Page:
Strider made his leap into next-gen slashing his way to victory.
I’m always a bit over eager to take a look at old classic games making brand new returns in the modern age of gaming. Reboots, remakes, a whole dimension introduced, bring it on, because I feel some games shouldn’t be left in the forgotten realm, and quite frankly I can’t complain too much about these games that have risen from the grave over the last decade or so. Strider is a retelling of the original 2D arcade classic with quite a bit of fan service as it does use the older game as its pool source. However, while the original was very linear and focused on moving from point A to B, through some simple platforming sections and intense action segments. This game brings a sense of exploration to the franchise that hasn’t been seen since it’s NES counterpart. Now don’t take that wrong way, because Strider clings to its roots and never forgets to be the 2D action-fest those familiar with it have come to know.
Strider is heavily similar to the Metroid series as the player will guide Strider Hiryu through the city of Kazahk as he tries to find and kill Grandmaster Meio, whom happens to run the place with an iron fist. There really isn’t any backstory, and the actual story is delivered through dialog as Strider encounters bosses and possible allies.
Once the game really begins the player will notice that some sections are blocked off, and they will only be able to reach after a certain weapon has been found. I quickly took a liking to the exploration factor as I began to visit new areas or revisit older ones. The search almost allows rewards the player with something special, either health and energy upgrades, a new sword power up, or a secondary weapon power up; these additional weapons definitely enhance the game play and I can’t recall the action ever letting up or becoming too boring to continue further. Strider Hiryu does obtain some interesting abilities such as the double jump, air dash move, freeze sword, a projectile reflect, and other good things. The combat is fierce and fast against the grunts, and on the normal difficulty they really can wax you quick if you’re too reckless. Thankfully there are health power ups found so the game isn’t that unforgiving.
There are some obstacles through crushing pillars and laser fields, along with some platforming sections, yet these areas weren’t difficult at all but they still gave me a nice rush. The boss battles are plenty and although I don’t think they’re that difficult, I can imagine some folks having fits against some of them. Unfortunately, the gameplay does have its issues keeping Strider from being a bit better. For one, I liked the map which is indeed helpful, yet it doesn’t seem to let you know if you already ran through a certain area, and this is quite annoying since some areas really don’t look that different. Also, there is a difficulty spike late in the game with plenty of OP enemies along with gunners packing freeze guns that will stop you in your tracks. I found it quite disturbing that Strider obtains quite a few abilities, but he doesn’t ever learn how to block. I think a block and counter would have definitely balanced things a little more; but I can’t say that I was ever frustrated playing this.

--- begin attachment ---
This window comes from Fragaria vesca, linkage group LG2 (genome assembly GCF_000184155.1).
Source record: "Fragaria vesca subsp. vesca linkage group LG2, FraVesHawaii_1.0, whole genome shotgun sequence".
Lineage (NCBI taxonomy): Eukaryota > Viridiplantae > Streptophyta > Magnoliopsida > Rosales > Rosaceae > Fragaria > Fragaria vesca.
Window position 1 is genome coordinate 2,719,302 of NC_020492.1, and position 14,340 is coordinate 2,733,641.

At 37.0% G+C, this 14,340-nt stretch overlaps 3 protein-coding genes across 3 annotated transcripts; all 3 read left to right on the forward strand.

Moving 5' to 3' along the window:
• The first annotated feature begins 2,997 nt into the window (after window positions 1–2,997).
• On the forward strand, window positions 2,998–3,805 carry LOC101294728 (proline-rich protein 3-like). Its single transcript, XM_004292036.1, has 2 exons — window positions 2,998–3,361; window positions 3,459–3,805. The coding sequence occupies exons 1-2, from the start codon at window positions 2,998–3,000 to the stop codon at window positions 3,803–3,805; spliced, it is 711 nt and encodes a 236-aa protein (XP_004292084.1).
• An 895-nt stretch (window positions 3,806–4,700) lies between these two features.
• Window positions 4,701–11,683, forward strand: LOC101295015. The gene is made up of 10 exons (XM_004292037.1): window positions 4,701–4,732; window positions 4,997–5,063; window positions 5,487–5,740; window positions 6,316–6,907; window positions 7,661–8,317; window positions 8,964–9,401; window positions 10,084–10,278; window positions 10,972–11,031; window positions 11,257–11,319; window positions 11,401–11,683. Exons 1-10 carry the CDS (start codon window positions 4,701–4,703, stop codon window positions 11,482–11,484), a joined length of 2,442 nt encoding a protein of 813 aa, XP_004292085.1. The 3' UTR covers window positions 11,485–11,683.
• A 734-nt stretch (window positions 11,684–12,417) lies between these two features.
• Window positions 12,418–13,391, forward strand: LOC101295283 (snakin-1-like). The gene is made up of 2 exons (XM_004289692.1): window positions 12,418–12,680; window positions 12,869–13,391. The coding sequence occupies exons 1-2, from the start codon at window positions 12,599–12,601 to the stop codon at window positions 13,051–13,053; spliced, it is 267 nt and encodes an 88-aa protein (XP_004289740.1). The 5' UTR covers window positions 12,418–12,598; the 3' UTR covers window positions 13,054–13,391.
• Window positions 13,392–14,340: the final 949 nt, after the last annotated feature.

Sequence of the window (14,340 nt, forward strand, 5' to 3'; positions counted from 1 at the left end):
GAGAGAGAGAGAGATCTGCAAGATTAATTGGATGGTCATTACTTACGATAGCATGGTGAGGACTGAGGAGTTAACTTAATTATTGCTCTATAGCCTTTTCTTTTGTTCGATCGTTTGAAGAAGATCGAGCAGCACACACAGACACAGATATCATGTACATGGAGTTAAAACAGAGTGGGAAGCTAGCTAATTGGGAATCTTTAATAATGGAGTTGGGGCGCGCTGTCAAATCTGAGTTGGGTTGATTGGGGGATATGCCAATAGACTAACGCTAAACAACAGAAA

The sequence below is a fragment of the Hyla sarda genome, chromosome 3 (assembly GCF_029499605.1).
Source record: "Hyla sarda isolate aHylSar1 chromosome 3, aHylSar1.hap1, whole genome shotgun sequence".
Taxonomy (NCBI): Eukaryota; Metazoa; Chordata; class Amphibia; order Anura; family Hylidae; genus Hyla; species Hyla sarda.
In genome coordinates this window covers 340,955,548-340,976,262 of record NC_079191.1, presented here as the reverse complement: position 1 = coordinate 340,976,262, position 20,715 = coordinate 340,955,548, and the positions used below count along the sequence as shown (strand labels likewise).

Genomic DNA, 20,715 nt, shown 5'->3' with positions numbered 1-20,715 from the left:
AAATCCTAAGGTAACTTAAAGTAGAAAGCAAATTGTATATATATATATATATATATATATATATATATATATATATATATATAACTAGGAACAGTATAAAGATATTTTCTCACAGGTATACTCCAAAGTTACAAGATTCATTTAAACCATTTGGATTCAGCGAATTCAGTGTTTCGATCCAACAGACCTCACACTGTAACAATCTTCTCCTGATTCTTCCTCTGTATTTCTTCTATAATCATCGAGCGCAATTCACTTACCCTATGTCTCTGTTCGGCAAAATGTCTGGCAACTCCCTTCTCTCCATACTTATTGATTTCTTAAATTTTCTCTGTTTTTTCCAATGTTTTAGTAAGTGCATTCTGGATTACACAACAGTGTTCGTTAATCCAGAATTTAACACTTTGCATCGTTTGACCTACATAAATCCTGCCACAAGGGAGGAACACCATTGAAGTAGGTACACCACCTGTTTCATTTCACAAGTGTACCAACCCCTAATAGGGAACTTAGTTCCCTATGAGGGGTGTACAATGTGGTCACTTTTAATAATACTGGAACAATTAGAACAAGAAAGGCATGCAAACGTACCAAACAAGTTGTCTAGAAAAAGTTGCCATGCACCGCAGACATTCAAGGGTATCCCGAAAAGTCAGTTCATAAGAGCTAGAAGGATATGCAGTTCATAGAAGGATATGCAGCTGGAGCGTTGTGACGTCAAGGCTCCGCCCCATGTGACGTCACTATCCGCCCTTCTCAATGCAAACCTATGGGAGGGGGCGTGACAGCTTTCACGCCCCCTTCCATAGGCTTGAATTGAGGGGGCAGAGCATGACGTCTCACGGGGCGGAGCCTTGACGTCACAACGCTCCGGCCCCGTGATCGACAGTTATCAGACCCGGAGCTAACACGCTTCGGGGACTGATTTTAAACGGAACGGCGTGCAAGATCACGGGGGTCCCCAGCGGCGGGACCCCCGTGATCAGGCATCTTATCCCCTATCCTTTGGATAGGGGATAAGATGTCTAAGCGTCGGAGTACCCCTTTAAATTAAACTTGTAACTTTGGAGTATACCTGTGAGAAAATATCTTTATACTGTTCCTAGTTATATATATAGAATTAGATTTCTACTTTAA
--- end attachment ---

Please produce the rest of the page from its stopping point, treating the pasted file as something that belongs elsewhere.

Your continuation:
Visually the game has some nice spots to it with each main location looking different from one another. There are quite a few homages to the original with beautiful huge buildings in the background and foreground, along with the laboratory section having some good lighting blanketed by an ominous blue palette. At the same time though many of the areas in the locations look too much the same which makes it very possible to revisit areas without trying to.
The boss battles are quite vibrant with various colors creating nice light shows and epic water effects. The sound effects indeed stand out with the clanking of Hiryu’s grappling hook digging into the foundation as he scales walls. The sword slicing and gun firing are done nicely as well; but I simply cannot stand the over repetitive soundtrack. The overall style of the game would have better benefitted from a highly amped BGM similar to Metal Gear Rising: Revengeance. This soundtrack feels way too tame for an action game that is simply screaming to bust loose.
I don’t download games often but I can’t consider this to be a waste of time. I finished it just a bit over 7 hours with a 94% rating in my first play through which I think is about right. There really isn’t enough gameplay or variety in the soundtrack to justify Strider being any longer than that. Overall, Double Helix and Capcom did the Strider name some justice, and its leaps above Strider 2 which was released back in 2000. The game was very well paced and the dialog sections provided just enough cool down after the intense action, plus the controls are easy to learn and quite responsive with the only problem being Hiryu feeling a bit too loose and slippery. Anyway, I definitely recommend this to those starving for something pure action oriented. The good far outweighs the bad.
The Good: Intense action that is very easy to get into, strong game play, doesn’t over stay welcome
The Bad: Backgrounds and stage design could have used more details and creativity, very weak soundtrack